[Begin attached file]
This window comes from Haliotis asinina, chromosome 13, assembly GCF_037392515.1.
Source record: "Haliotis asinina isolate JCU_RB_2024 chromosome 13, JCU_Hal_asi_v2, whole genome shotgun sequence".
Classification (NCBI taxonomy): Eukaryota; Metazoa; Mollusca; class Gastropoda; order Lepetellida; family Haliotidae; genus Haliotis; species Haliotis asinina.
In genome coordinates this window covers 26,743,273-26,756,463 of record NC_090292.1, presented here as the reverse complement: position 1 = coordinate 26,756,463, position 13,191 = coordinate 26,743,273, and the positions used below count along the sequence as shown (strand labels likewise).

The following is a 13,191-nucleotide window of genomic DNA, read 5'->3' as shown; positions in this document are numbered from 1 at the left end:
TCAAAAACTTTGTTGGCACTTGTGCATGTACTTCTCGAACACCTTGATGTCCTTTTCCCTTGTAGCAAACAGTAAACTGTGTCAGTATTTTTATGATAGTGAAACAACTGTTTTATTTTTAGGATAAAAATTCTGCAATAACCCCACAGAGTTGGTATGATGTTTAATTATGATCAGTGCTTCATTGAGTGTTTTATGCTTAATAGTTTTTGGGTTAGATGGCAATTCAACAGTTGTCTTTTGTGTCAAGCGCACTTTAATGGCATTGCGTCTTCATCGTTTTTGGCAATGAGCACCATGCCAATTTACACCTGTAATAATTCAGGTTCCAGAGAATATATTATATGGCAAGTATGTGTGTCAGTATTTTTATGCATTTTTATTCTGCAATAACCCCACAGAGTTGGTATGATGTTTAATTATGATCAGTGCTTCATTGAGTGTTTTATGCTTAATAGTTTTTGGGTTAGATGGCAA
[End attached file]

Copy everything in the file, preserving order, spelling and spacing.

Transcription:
This window comes from Haliotis asinina, chromosome 13, assembly GCF_037392515.1.
Source record: "Haliotis asinina isolate JCU_RB_2024 chromosome 13, JCU_Hal_asi_v2, whole genome shotgun sequence".
Classification (NCBI taxonomy): Eukaryota; Metazoa; Mollusca; class Gastropoda; order Lepetellida; family Haliotidae; genus Haliotis; species Haliotis asinina.
In genome coordinates this window covers 26,743,273-26,756,463 of record NC_090292.1, presented here as the reverse complement: position 1 = coordinate 26,756,463, position 13,191 = coordinate 26,743,273, and the positions used below count along the sequence as shown (strand labels likewise).

The following is a 13,191-nucleotide window of genomic DNA, read 5'->3' as shown; positions in this document are numbered from 1 at the left end:
TCAAAAACTTTGTTGGCACTTGTGCATGTACTTCTCGAACACCTTGATGTCCTTTTCCCTTGTAGCAAACAGTAAACTGTGTCAGTATTTTTATGATAGTGAAACAACTGTTTTATTTTTAGGATAAAAATTCTGCAATAACCCCACAGAGTTGGTATGATGTTTAATTATGATCAGTGCTTCATTGAGTGTTTTATGCTTAATAGTTTTTGGGTTAGATGGCAATTCAACAGTTGTCTTTTGTGTCAAGCGCACTTTAATGGCATTGCGTCTTCATCGTTTTTGGCAATGAGCACCATGCCAATTTACACCTGTAATAATTCAGGTTCCAGAGAATATATTATATGGCAAGTATGTGTGTCAGTATTTTTATGCATTTTTATTCTGCAATAACCCCACAGAGTTGGTATGATGTTTAATTATGATCAGTGCTTCATTGAGTGTTTTATGCTTAATAGTTTTTGGGTTAGATGGCAA